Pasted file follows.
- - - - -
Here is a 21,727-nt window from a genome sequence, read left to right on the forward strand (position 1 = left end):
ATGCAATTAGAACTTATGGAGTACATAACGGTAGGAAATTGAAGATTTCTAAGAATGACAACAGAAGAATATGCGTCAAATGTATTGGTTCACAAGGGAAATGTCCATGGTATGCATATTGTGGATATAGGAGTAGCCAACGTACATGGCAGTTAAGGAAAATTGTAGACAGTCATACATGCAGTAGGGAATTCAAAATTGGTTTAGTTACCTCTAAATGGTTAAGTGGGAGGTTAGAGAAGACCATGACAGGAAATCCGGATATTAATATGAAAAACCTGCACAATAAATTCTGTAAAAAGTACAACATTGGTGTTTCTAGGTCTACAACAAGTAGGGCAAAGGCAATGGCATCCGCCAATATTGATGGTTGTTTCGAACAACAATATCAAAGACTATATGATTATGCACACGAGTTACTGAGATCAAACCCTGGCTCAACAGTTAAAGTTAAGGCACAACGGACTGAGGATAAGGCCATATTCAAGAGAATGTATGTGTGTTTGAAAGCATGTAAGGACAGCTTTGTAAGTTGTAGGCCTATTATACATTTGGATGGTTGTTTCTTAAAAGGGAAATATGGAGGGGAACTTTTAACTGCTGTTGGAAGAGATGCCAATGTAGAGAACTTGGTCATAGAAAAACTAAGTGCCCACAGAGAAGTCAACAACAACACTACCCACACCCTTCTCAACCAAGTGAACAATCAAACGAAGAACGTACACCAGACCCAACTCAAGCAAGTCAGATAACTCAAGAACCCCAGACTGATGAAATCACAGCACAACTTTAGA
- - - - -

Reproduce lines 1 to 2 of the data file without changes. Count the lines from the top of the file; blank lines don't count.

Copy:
Here is a 21,727-nt window from a genome sequence, read left to right on the forward strand (position 1 = left end):
ATGCAATTAGAACTTATGGAGTACATAACGGTAGGAAATTGAAGATTTCTAAGAATGACAACAGAAGAATATGCGTCAAATGTATTGGTTCACAAGGGAAATGTCCATGGTATGCATATTGTGGATATAGGAGTAGCCAACGTACATGGCAGTTAAGGAAAATTGTAGACAGTCATACATGCAGTAGGGAATTCAAAATTGGTTTAGTTACCTCTAAATGGTTAAGTGGGAGGTTAGAGAAGACCATGACAGGAAATCCGGATATTAATATGAAAAACCTGCACAATAAATTCTGTAAAAAGTACAACATTGGTGTTTCTAGGTCTACAACAAGTAGGGCAAAGGCAATGGCATCCGCCAATATTGATGGTTGTTTCGAACAACAATATCAAAGACTATATGATTATGCACACGAGTTACTGAGATCAAACCCTGGCTCAACAGTTAAAGTTAAGGCACAACGGACTGAGGATAAGGCCATATTCAAGAGAATGTATGTGTGTTTGAAAGCATGTAAGGACAGCTTTGTAAGTTGTAGGCCTATTATACATTTGGATGGTTGTTTCTTAAAAGGGAAATATGGAGGGGAACTTTTAACTGCTGTTGGAAGAGATGCCAATGTAGAGAACTTGGTCATAGAAAAACTAAGTGCCCACAGAGAAGTCAACAACAACACTACCCACACCCTTCTCAACCAAGTGAACAATCAAACGAAGAACGTACACCAGACCCAACTCAAGCAAGTCAGATAACTCAAGAACCCCAGACTGATGAAATCACAGCACAACTTTAGA